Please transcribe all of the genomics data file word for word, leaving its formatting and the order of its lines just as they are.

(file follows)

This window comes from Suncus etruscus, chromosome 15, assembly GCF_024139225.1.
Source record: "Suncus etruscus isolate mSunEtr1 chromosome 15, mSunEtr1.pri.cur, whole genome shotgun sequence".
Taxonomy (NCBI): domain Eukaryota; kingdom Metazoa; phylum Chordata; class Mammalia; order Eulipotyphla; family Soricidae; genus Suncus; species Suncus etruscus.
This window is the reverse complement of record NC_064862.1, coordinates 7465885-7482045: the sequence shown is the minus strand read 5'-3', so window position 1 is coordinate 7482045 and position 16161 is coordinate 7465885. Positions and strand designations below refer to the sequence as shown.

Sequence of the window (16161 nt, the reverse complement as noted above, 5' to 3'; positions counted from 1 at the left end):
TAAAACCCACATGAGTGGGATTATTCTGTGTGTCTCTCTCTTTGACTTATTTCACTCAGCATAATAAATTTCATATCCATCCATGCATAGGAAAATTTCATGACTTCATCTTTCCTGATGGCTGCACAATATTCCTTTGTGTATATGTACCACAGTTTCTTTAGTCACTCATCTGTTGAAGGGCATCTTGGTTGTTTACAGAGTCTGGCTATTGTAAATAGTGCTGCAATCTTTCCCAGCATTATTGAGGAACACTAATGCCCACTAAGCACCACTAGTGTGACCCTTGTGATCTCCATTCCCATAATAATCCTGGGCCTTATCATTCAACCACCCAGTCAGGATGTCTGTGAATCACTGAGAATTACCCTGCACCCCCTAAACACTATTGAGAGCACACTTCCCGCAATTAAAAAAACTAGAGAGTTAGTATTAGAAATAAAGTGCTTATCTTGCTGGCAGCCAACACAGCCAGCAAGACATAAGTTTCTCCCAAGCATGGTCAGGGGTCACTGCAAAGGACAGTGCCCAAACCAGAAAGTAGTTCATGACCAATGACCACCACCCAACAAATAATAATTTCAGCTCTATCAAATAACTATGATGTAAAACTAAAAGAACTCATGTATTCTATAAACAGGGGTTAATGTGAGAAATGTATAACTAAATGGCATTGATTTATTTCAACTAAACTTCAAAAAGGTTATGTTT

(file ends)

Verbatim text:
This window comes from Suncus etruscus, chromosome 15, assembly GCF_024139225.1.
Source record: "Suncus etruscus isolate mSunEtr1 chromosome 15, mSunEtr1.pri.cur, whole genome shotgun sequence".
Taxonomy (NCBI): domain Eukaryota; kingdom Metazoa; phylum Chordata; class Mammalia; order Eulipotyphla; family Soricidae; genus Suncus; species Suncus etruscus.
This window is the reverse complement of record NC_064862.1, coordinates 7465885-7482045: the sequence shown is the minus strand read 5'-3', so window position 1 is coordinate 7482045 and position 16161 is coordinate 7465885. Positions and strand designations below refer to the sequence as shown.

Sequence of the window (16161 nt, the reverse complement as noted above, 5' to 3'; positions counted from 1 at the left end):
TAAAACCCACATGAGTGGGATTATTCTGTGTGTCTCTCTCTTTGACTTATTTCACTCAGCATAATAAATTTCATATCCATCCATGCATAGGAAAATTTCATGACTTCATCTTTCCTGATGGCTGCACAATATTCCTTTGTGTATATGTACCACAGTTTCTTTAGTCACTCATCTGTTGAAGGGCATCTTGGTTGTTTACAGAGTCTGGCTATTGTAAATAGTGCTGCAATCTTTCCCAGCATTATTGAGGAACACTAATGCCCACTAAGCACCACTAGTGTGACCCTTGTGATCTCCATTCCCATAATAATCCTGGGCCTTATCATTCAACCACCCAGTCAGGATGTCTGTGAATCACTGAGAATTACCCTGCACCCCCTAAACACTATTGAGAGCACACTTCCCGCAATTAAAAAAACTAGAGAGTTAGTATTAGAAATAAAGTGCTTATCTTGCTGGCAGCCAACACAGCCAGCAAGACATAAGTTTCTCCCAAGCATGGTCAGGGGTCACTGCAAAGGACAGTGCCCAAACCAGAAAGTAGTTCATGACCAATGACCACCACCCAACAAATAATAATTTCAGCTCTATCAAATAACTATGATGTAAAACTAAAAGAACTCATGTATTCTATAAACAGGGGTTAATGTGAGAAATGTATAACTAAATGGCATTGATTTATTTCAACTAAACTTCAAAAAGGTTATGTTT